the residual functional capacity ["RFC"] to perform sedentary work as defined in 20 C.F.R. § 404.1567(a), in that [she] is able to lift and/or carry ten pounds occasionally, stand and walk for one hour in an eight-hour workday, and sit for one hour at a time and six hours total in an eight-hour workday. [Plaintiff] is able to occasionally reach overhead and push/pull with both upper extremities. [Plaintiff] is able to occasionally use her feet for operation of foot controls. [Plaintiff] is able to occasionally stoop and climb stairs and ramps, but she cannot climb ladders or scaffolds, balance, kneel, crouch, and crawl. [Plaintiff] must avoid exposure to unprotected heights and moving mechanical parts, and she must avoid concentrated exposure to humidity and wetness, respiratory irritants, extreme temperatures, and vibrations. Additionally, [Plaintiff] is able to understand, remember, and carry out simple tasks and make judgments on simple tasks. [Plaintiff] is able to frequently interact with the public, supervisors and co-workers, and she is able to frequently respond appropriately to usual work situations and to changes in a routine work setting.

(T. 22-29.) Fifth, the ALJ found that Plaintiff is unable to perform any past relevant work. (T. 29.) Sixth, and finally, the ALJ found that there are jobs that exist in significant numbers in the national economy that the Plaintiff can perform. (T. 29-30.)


Plaintiff makes three separate arguments in support of her motion for judgment on the pleadings. First, Plaintiff argues that the ALJ erred in failing to properly consider Plaintiff's ability to work consistently enough to allow for employment in significant numbers in the national economy, including factors such as absenteeism, the ability to stay on task, the ability to maintain work pace and concentration, and the ability to work without additional breaks. (Dkt. No. 15 at 12-20 [Pl.'s Mem. of Law].) Second, Plaintiff argues that, alternatively, the ALJ failed to assess Plaintiff's ability to frequently deal with others. ( Id. at 20-23.) Third, and finally, Plaintiff argues that this Court should enter judgment of reversal with payment of benefits rather than remand for further consideration. ( Id. at 24.)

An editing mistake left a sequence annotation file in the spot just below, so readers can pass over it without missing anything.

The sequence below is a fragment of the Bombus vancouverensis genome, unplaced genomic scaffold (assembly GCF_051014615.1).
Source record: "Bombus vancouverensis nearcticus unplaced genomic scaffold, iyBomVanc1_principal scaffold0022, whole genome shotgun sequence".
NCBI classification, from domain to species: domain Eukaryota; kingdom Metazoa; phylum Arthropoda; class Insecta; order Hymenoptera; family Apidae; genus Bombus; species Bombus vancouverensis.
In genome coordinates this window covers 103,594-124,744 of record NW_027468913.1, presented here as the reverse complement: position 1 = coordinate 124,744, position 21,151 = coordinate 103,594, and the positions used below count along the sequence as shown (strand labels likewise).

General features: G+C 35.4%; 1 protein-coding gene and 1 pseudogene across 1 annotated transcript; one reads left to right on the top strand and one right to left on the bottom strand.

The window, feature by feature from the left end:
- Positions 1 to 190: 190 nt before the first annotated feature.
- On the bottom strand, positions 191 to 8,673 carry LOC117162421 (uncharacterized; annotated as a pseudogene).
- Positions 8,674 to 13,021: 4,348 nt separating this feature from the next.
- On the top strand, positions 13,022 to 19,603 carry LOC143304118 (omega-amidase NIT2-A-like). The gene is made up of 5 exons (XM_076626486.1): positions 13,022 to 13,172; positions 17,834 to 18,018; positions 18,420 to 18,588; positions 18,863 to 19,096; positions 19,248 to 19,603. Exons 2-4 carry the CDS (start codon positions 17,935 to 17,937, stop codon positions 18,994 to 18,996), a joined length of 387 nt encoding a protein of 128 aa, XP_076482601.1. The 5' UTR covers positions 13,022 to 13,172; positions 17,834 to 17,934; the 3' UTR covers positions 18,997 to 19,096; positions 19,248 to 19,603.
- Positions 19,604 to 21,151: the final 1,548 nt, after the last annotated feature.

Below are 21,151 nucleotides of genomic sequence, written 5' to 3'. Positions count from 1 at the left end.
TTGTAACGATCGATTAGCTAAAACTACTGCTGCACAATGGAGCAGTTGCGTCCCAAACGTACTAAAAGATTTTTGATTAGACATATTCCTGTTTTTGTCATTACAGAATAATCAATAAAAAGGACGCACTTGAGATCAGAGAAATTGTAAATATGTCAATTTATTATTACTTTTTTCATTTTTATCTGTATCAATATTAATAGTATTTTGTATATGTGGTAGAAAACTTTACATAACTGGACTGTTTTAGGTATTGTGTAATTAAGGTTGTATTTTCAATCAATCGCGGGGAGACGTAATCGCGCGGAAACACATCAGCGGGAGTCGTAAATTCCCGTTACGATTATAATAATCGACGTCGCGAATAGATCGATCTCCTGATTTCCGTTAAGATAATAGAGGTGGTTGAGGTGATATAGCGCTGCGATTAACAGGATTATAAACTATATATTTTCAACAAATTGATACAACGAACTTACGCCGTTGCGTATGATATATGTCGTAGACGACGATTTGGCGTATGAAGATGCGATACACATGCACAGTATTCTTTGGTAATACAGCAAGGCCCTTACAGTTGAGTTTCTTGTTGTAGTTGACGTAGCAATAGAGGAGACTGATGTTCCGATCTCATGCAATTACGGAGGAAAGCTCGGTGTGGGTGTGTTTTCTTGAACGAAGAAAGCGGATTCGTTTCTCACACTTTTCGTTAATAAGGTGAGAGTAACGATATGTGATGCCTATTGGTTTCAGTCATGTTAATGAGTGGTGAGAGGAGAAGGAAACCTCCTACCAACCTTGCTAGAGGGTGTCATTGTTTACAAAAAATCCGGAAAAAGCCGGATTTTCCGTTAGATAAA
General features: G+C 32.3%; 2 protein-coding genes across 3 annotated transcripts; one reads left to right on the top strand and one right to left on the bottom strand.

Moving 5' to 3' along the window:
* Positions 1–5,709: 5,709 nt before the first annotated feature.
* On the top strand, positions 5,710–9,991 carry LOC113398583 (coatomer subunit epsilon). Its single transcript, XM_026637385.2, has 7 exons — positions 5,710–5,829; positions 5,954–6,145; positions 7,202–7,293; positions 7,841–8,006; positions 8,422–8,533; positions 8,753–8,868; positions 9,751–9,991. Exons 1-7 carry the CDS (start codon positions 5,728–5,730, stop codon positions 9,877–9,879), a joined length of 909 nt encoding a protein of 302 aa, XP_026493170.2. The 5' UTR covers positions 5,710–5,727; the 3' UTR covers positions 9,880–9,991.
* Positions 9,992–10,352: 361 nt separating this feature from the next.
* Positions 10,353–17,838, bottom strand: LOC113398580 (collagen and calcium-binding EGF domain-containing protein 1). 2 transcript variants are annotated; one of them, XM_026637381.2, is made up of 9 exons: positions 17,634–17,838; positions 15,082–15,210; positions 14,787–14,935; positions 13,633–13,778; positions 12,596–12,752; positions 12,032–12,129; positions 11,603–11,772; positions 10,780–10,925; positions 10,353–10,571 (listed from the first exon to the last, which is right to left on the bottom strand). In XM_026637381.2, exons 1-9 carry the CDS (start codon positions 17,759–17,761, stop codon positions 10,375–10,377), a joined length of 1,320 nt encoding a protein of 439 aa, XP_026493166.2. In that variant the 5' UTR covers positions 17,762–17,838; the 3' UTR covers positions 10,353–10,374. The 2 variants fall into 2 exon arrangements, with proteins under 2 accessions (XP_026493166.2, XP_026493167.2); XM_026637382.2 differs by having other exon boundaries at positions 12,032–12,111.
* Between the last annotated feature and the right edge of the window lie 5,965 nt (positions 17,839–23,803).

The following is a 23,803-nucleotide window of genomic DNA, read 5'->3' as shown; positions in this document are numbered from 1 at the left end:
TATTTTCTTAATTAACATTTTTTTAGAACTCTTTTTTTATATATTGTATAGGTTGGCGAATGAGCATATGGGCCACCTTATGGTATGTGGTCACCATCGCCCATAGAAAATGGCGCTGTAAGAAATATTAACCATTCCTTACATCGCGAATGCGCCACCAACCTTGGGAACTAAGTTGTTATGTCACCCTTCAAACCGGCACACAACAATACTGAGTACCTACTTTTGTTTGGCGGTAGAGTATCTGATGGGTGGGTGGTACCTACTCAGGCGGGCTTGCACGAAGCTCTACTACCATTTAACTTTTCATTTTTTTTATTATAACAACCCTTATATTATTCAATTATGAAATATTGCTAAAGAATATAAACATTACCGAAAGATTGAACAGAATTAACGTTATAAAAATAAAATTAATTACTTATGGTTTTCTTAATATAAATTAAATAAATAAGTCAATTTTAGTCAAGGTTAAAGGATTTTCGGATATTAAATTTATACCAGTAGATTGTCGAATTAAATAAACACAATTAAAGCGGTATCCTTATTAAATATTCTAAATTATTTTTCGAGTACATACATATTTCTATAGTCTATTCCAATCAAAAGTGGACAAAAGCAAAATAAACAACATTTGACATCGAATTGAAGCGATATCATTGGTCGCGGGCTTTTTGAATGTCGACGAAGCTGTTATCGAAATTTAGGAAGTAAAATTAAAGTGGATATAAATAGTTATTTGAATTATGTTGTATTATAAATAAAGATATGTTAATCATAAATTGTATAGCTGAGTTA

In response, Defendant makes two arguments. First, Defendant argues that the ALJ properly considered Plaintiff's ability to remain on task, maintain concentration and pace, work consistently and sustain a normal work schedule, including the proper weighing of medical evidence and the proper evaluation of Plaintiff's credibility. (Dkt. No. 16 at 7-20 [Def.'s Mem. of Law].) Second, and finally, Defendant argues that the ALJ's assessment of Plaintiff's ability to interact with others is supported by substantial evidence. ( Id. at 20-22.)

In reply to Defendant's response, Plaintiff makes two arguments. First, Plaintiff argues that, in her response, the Defendant fails to argue that the ALJ actually considered Plaintiff's ability to work consistently, instead arguing that the medical evidence of Plaintiff's limitations as well as Plaintiff's assertions regarding those limitations are contradicted by the evidence of Plaintiff's activities of daily living. (Dkt. No. 21 at 1-2 [Pl.'s Reply Mem. of Law].) Second, Plaintiff argues that the Defendant fails to address Plaintiff's argument regarding the ...